On October 8 and 9, 2009, more than a dozen earthquakes of magnitude 5.0 or greater occurred near the island nation of Vanuatu, according to the U.S. Geological Survey. The strongest quake, occurring at 9:18 a.m. local time on October 8, had a magnitude of 7.8. Authorities issued but later rescinded a tsunami warning for surrounding nations and territories. Heeding the warning, some residents sought refuge on higher ground, but the resulting waves proved small and caused no apparent damage.
This map shows the region surrounding the earthquakes that occurred on October 7 and 8, 2009. Ocean areas appear in shades of blue, and land areas appear in shades of brown. Both in water and on land, higher elevation appears in lighter colors. Black circles mark earthquake locations determined by the USGS, and circle sizes correspond with quake magnitudes. A curving black line delineates the approximate boundary between the Australia and Pacific Plates.
The USGS stated that the earthquakes all occurred on or near the Australia-Pacific Plate boundary, at depths between 29.5 and 35.0 kilometers (18.3 and 21.7 miles). Most of the quakes occurred at a depth of 35 kilometers. In this region, the Australia Plate moves east-northeast in relation to the Pacific Plate. The Australia Plate moves at approximately 91 millimeters (3.58 inches) per year. This region ranks among the world’s most seismically active.
The earthquakes that struck near Vanuatu occurred on October 8 and 9 in the local time zone, and on October 7 and 8 by UTC time.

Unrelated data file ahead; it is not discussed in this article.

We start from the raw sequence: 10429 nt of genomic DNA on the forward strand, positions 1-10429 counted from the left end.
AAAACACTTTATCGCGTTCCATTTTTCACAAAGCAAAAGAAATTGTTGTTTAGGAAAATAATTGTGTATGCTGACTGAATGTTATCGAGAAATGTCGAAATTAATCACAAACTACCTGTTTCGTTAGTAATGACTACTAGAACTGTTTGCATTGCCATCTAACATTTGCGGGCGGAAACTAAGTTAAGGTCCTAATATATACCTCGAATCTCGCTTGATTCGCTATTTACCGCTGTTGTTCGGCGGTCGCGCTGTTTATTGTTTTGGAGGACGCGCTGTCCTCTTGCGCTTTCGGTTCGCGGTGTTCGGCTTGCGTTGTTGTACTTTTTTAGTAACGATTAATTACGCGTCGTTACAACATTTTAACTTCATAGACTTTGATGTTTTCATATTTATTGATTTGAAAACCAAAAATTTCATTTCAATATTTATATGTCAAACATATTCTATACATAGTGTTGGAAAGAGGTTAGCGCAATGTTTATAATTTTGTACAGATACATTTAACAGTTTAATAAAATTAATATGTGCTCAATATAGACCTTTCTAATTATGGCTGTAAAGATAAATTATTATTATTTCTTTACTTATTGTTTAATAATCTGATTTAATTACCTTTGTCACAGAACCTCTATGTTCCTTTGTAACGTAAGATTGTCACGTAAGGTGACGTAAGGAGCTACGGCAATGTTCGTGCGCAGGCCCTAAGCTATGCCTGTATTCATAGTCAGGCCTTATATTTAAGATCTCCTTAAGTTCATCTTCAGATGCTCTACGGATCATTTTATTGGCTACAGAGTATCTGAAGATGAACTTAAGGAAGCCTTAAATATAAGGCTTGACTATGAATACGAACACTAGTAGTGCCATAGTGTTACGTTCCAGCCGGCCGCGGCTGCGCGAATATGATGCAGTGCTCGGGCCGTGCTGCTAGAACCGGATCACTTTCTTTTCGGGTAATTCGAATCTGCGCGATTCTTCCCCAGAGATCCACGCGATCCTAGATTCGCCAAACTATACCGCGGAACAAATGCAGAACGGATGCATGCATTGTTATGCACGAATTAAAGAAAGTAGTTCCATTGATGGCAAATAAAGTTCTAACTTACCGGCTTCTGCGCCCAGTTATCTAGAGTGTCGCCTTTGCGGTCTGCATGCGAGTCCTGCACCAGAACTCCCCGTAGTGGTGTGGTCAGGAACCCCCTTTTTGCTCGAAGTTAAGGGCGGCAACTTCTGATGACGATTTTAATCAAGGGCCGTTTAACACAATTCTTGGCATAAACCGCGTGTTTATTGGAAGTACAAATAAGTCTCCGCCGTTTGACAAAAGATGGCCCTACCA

This map shows the region surrounding the earthquakes that occurred near Vanuatu on October 7 and 8, 2009. Ocean water appears in shades of blue, and land areas appear in shades of brown. Circles mark earthquake locations, and a black line marks the tectonic plate boundary.
The contrast in ocean depths between the Australia Plate and the Pacific Plate near the Solomon islands reveals the subduction of the former beneath its northeastern neighbor. This subduction was responsible for the 7.2-magnitude quake on January 4, 2010.
This map shows the region around the earthquake that struck the Haitian capital of Port-au-Prince on January 12, 2010. Blue areas indicate water and brown areas indicate land. Lighter colors indicate higher elevation or shallower depth. Circles indicate earthquake locations, with circle size corresponding to earthquake magnitude. Lines indicate faults.